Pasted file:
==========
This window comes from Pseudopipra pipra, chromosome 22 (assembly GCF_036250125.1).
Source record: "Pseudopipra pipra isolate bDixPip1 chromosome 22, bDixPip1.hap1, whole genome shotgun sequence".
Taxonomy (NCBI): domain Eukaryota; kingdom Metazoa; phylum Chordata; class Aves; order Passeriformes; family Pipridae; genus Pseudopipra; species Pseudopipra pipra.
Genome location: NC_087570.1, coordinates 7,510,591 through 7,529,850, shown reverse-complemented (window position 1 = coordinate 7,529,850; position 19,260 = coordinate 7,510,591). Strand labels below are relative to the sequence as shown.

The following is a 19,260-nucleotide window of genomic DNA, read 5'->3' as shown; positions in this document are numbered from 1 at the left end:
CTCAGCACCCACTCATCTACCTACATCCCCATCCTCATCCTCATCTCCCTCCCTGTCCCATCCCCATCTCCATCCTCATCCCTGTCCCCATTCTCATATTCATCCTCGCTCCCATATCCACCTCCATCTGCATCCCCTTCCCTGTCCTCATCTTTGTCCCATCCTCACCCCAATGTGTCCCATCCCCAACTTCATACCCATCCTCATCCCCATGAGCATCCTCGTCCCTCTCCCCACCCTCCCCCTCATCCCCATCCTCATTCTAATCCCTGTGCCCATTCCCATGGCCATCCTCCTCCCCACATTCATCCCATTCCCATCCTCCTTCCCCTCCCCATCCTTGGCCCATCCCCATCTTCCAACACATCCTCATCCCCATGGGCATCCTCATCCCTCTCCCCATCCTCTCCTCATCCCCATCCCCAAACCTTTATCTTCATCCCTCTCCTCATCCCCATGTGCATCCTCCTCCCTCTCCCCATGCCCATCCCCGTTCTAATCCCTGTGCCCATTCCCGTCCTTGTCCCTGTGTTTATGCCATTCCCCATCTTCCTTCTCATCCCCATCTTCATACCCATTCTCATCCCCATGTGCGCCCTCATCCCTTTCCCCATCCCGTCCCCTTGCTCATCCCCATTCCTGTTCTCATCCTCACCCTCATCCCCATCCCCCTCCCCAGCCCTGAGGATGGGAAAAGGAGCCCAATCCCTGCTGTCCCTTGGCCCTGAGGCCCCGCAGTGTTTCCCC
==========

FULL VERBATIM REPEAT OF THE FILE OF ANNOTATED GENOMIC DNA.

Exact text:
This window comes from Pseudopipra pipra, chromosome 22 (assembly GCF_036250125.1).
Source record: "Pseudopipra pipra isolate bDixPip1 chromosome 22, bDixPip1.hap1, whole genome shotgun sequence".
Taxonomy (NCBI): domain Eukaryota; kingdom Metazoa; phylum Chordata; class Aves; order Passeriformes; family Pipridae; genus Pseudopipra; species Pseudopipra pipra.
Genome location: NC_087570.1, coordinates 7,510,591 through 7,529,850, shown reverse-complemented (window position 1 = coordinate 7,529,850; position 19,260 = coordinate 7,510,591). Strand labels below are relative to the sequence as shown.

The following is a 19,260-nucleotide window of genomic DNA, read 5'->3' as shown; positions in this document are numbered from 1 at the left end:
CTCAGCACCCACTCATCTACCTACATCCCCATCCTCATCCTCATCTCCCTCCCTGTCCCATCCCCATCTCCATCCTCATCCCTGTCCCCATTCTCATATTCATCCTCGCTCCCATATCCACCTCCATCTGCATCCCCTTCCCTGTCCTCATCTTTGTCCCATCCTCACCCCAATGTGTCCCATCCCCAACTTCATACCCATCCTCATCCCCATGAGCATCCTCGTCCCTCTCCCCACCCTCCCCCTCATCCCCATCCTCATTCTAATCCCTGTGCCCATTCCCATGGCCATCCTCCTCCCCACATTCATCCCATTCCCATCCTCCTTCCCCTCCCCATCCTTGGCCCATCCCCATCTTCCAACACATCCTCATCCCCATGGGCATCCTCATCCCTCTCCCCATCCTCTCCTCATCCCCATCCCCAAACCTTTATCTTCATCCCTCTCCTCATCCCCATGTGCATCCTCCTCCCTCTCCCCATGCCCATCCCCGTTCTAATCCCTGTGCCCATTCCCGTCCTTGTCCCTGTGTTTATGCCATTCCCCATCTTCCTTCTCATCCCCATCTTCATACCCATTCTCATCCCCATGTGCGCCCTCATCCCTTTCCCCATCCCGTCCCCTTGCTCATCCCCATTCCTGTTCTCATCCTCACCCTCATCCCCATCCCCCTCCCCAGCCCTGAGGATGGGAAAAGGAGCCCAATCCCTGCTGTCCCTTGGCCCTGAGGCCCCGCAGTGTTTCCCC